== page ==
The Keeping Quilt
And so it was. From a basket of old clothes, Anna's babushka, Uncle Vladimir's shirt, Aunt Havalah's nightdress and an apron of Aunt Natasha's become The Keeping Quilt, passed along from mother to daughter for almost a...more
The illustrations are wonderful. The quilt and its dress and babushka that went into making it, are shown in glorious color; the rest of the illustrations are done in charcoal. It makes for a lovely effect.
The story is very moving. It starts when the author’s great grandmother came to America and how as she outgrew her dress, that dress and her headscarf were used, along with other family members’ items, were used to make a quilt. ...more
It was sweet enough—and I'm already prejudiced towards it as I am a quilter. And I want to make one of these. I absolutely adored the colorful animals and flowers that were appliqued on this quilt! I also loved the many, many ways in which this quilt was used and loved [although I did hold my breath when it was used as a tablecloth...eek].
It was more a story of family, keeping alive the memory of those who have passed on.
This is a wonderful tale about a piece of history that has remained within a family and helped to keep the memory of their ancestors alive. The story is a simple one, but it is very heartwarming. The illustrations are an unusual mix of black and white with spots of color, usually featuring the quilt or material ...more
I think that this book would be beneficial when teaching about different cultures. It is primarily related to Jewish culture, but ...more
"The Keeping Quilt" follows the outlines of a historical fiction story correctly, as it addresses the impact of themes on the characters, such as kee ...more
I really enjoyed reading this book! It was very fair in its representation of social-cultural diversity. It opened my mind up more to the Russian culture. The book taught me new vocabulary words to use when describing the Russian culture to others if needed. I love the way book showed many things about the way eat, celebrate, family traditions, and so much more throughout four generations. I also love how the book showed how these things can change throughout the years ...more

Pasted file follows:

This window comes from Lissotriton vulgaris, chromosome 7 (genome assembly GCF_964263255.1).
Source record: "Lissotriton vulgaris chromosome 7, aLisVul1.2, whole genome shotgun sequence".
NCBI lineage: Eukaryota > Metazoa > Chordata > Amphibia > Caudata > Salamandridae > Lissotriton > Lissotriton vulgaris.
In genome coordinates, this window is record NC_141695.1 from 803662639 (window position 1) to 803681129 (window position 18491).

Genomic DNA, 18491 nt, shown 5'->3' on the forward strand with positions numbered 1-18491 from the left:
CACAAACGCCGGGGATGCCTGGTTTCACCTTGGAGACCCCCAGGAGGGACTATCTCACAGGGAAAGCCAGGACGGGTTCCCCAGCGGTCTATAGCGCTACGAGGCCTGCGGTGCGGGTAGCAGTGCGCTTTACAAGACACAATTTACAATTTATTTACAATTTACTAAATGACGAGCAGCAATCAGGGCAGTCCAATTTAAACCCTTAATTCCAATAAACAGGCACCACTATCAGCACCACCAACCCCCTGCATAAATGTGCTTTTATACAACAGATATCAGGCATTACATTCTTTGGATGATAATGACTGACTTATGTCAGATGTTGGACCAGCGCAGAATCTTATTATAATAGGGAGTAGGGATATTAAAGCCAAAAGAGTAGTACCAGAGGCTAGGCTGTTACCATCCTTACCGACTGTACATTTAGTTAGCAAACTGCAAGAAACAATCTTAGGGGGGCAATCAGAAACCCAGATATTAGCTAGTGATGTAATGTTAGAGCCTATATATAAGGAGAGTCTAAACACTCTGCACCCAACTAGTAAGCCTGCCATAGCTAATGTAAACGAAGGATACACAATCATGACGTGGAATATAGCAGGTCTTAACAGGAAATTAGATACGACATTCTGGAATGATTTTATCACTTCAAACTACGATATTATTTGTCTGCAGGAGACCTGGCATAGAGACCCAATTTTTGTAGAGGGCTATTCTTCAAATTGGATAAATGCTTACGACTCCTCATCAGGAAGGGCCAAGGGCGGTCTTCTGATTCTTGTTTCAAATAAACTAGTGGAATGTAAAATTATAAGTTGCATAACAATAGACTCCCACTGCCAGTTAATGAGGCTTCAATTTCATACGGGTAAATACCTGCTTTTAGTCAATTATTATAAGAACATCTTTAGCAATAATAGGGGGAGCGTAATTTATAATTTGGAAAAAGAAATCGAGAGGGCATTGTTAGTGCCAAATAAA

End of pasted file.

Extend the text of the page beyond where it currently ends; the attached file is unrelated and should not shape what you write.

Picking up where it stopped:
This story is fictionalized family history because we learn about this R ...more
Anna, a young Russian Jewish girl, comes to the USA with her family. When she outgrows her dress that she used to wear on their farm in Russia, her mother comes up with the idea of using the material from the dress and shawl to make a quilt. Neighbors are invited to participate in the making of the quilt and they all have fun while working together. The quilt is then passed on from generation to generation on the ...more
Being set so far in the past, this book is considered historical fiction. Unlike many works of historical fiction it is not centered around a particular historical event. But like most histori ...more
The point of view of the story is from the daughter of the family, and then gets pass ...more
Throughout the book the pictures were black and white except for the red babushka and blue dress that soon was made into the quilt. The quilt was the onl ...more
Awards: 1988 Sydney Taylor Book Award
Grade Level: 3-5
The Keeping Quilt can be used in the classroom to teach the students about generations of family and traditions that can be passed down from generation to generation. Anna’s ancestors were dirt farmers in Russia. The students could do research and find out what that actually was. The story mentions New York, Russia, and Michigan. I could use this to have the students learn about each state and Russia. For a follow up a ...more
I also felt that the presence of another tradition in the book—the gold coin, flower, salt and bread—weakened the impact of the quilt. In my opinion, the story should have focused on one or the other. If this were a longer book, multiple symbols and themes could have been developed effectively. But in a story this short, simpler is more powerful ...more
-great to show geneology, for the quilt is handed down from great grandparents and down
-a wonderful idea would be for each ELL child to bring in a cultural artifact, something that represents their culture and share it with the class
-this way, students and teachers get to know each other more